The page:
I'm not sure what pleases me the most. The thought that Angry's political career might never take flight. Or, the thought that given the state of the music industry in 2012, a hack like Angry would never garner a recording industry contract had he commenced his musical career in the digital age.

  8. So he is

    Bound for Glory....?

    An ex labour adviser mocked him endlessly for his AFL song and parade

    Sneering elitism at its best with that working class tag

    The ALP find him too bogan

    Says it all really

  9. Georgiou epitomised real class in parliament

    So many were sad to have seen him leave and be replaced with the brattish Frydenberg

    He had a Hellenic intellectual heart

  10. One of the best articles on Australian politics I have read.

  11. Chris Grealy15/10/12 6:56 am

    Can't agree with you that Angry would be a quality candidate. He really believes all that Tea Party nonsense; global warming as a global hoax, UN conspiracy, etc etc. I personally think his brains were scrambled by the sex, drugs, and rock n roll lifestyle. He'd be well out of his depth as an MP.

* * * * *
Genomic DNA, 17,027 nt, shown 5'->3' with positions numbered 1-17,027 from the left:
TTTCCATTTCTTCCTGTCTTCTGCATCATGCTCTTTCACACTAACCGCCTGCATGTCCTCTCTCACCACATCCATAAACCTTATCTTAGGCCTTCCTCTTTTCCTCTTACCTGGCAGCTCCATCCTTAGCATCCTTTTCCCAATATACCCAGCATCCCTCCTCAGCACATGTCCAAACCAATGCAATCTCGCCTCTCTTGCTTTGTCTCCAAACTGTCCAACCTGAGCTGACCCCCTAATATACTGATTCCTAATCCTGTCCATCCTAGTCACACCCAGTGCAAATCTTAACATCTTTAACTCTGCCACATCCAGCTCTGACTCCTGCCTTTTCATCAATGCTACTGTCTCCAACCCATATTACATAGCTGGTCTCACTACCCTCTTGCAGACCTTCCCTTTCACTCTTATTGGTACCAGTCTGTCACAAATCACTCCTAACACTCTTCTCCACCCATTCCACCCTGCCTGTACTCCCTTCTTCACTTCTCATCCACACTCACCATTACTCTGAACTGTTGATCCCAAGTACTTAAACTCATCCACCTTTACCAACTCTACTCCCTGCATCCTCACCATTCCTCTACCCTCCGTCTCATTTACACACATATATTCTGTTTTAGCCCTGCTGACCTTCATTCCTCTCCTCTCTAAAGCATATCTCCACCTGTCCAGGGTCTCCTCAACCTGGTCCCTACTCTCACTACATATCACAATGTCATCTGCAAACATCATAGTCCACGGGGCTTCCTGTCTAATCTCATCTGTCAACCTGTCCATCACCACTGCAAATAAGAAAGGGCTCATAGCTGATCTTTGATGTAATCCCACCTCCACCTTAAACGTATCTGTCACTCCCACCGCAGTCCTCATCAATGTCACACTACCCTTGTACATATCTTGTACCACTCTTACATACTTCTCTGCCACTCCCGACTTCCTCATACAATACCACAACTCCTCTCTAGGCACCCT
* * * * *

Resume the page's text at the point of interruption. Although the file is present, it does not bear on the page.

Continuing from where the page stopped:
1. I don't want him as my local MP either, my point was that major parties say they want high profile candidates, but they don't really. I agree he'd be out of his depth, bit the majors should have told him so unequivocally.

  12. Anderson has found it difficult to get a seat with the Liberals because he is working class, simple as that.
    Plus he has tattoos and isn't a woman under thirty.

  13. No, no, no, Andrew! When the Canberra press gallery talk about 'context', it means whatever they choose it to mean, nothing more and nothing less.

  14. So they really are our very own Tea Party?